This research aims to describe trends in inequalities in suicide mortality by educational level in Colombia between 1998 and 2015.
Standardized suicide mortality rates (SMR) were calculated by educational level, sex, and age in adult men and women over 25 years of age. Poisson regression models were used to calculate the RR (rate ratio) with those highly educated as a reference, and the RII (relative index of inequality).
The number of reported deaths by suicide between 1998 and 2015 was 24,654, of which 84.7% were men. By age-group, 48.5% of suicides were among young adult men and women (25–44). Men had higher suicide rates than women (SMR men = 10.44/100,000; SMR women = 1.72/100,000). The age-standardized mortality rates (SMR) were higher in the groups with the lowest educational level in both sexes and all age-groups, except for senior adult women (65+). Broadly, while SMR reduced throughout most of the period, inequalities grew.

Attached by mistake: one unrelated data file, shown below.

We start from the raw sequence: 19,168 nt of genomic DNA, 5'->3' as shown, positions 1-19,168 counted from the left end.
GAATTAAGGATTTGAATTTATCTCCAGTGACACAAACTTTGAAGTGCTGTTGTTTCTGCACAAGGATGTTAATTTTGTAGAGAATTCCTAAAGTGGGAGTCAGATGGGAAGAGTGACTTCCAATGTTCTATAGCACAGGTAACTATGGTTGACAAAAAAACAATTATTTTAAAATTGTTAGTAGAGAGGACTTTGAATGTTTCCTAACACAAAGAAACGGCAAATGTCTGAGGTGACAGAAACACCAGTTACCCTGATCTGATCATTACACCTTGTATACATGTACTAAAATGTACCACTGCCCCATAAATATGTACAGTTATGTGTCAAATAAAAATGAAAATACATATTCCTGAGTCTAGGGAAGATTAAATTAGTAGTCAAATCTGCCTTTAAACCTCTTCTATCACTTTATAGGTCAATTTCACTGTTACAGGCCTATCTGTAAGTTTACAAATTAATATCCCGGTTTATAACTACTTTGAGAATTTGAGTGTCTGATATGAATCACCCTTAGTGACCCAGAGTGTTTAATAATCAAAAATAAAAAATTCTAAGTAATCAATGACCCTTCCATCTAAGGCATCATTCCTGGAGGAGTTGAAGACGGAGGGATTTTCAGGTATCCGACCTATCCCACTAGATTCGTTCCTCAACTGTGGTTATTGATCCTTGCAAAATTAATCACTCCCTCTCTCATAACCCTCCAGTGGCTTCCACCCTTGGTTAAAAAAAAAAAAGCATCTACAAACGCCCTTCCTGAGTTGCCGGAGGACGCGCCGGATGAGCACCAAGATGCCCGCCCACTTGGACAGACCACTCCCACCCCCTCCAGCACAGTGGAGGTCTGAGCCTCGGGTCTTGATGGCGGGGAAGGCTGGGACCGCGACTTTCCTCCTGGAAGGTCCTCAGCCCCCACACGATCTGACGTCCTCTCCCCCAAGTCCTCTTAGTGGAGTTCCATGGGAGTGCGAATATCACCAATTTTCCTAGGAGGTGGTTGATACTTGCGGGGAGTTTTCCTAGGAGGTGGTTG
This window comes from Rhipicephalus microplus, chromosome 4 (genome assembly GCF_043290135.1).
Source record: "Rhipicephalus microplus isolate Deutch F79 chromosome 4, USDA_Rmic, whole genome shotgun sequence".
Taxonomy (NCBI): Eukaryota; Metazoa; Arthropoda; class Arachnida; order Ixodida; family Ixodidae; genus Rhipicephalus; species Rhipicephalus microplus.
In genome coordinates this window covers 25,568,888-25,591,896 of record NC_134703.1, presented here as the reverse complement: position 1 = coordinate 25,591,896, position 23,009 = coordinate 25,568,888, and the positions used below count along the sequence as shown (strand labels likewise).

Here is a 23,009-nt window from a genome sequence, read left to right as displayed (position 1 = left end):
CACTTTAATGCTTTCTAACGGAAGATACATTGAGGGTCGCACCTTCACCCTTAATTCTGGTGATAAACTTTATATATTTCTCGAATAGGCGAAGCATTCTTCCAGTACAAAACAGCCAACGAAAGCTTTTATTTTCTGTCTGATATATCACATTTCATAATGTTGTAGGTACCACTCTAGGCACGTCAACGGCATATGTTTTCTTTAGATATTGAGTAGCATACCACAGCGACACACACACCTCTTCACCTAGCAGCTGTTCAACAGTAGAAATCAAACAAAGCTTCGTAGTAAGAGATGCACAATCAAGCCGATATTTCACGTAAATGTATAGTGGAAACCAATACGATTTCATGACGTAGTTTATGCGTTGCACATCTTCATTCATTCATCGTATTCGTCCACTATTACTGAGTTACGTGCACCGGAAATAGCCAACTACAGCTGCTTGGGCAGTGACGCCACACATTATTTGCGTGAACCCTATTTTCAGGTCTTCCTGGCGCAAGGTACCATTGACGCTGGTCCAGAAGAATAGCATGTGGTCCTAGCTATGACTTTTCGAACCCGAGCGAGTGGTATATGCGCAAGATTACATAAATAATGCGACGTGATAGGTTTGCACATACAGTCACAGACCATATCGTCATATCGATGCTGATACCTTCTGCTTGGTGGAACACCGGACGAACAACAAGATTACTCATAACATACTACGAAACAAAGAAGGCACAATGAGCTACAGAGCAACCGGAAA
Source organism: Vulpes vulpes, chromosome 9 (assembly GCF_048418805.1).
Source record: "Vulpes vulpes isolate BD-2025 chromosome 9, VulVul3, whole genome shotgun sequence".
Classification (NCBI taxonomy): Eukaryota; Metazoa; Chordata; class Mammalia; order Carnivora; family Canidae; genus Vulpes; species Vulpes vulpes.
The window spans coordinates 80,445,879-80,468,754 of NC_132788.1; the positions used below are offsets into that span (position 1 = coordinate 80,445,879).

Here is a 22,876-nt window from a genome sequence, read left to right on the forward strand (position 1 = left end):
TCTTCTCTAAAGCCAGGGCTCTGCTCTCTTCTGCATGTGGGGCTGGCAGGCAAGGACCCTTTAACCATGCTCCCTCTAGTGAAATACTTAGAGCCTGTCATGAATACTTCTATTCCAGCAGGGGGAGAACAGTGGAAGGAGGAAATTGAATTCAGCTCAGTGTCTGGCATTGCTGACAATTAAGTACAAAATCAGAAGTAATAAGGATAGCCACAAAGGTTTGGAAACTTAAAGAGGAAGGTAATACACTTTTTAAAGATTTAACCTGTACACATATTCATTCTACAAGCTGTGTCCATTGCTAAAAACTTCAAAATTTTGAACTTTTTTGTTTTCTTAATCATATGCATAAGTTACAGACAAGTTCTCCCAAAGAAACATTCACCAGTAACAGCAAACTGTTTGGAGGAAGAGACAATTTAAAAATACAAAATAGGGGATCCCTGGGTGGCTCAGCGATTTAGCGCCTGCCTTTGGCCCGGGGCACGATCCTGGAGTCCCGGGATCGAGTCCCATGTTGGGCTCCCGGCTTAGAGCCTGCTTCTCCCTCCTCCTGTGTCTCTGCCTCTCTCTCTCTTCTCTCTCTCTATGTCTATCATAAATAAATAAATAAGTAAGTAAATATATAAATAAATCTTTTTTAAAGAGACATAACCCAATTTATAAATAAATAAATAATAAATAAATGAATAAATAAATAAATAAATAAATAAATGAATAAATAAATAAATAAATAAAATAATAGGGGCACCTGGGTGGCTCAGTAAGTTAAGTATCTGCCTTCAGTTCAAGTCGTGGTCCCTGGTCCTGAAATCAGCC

We found that the educational inequities associated with suicide in Colombia grew slightly. This suggests the need to work on suicide prevention strategies that go beyond the individual risk factors. Socioeconomic issues need to be considered as a key tool to prevent suicide by improving peoples’ quality of life and their mental health.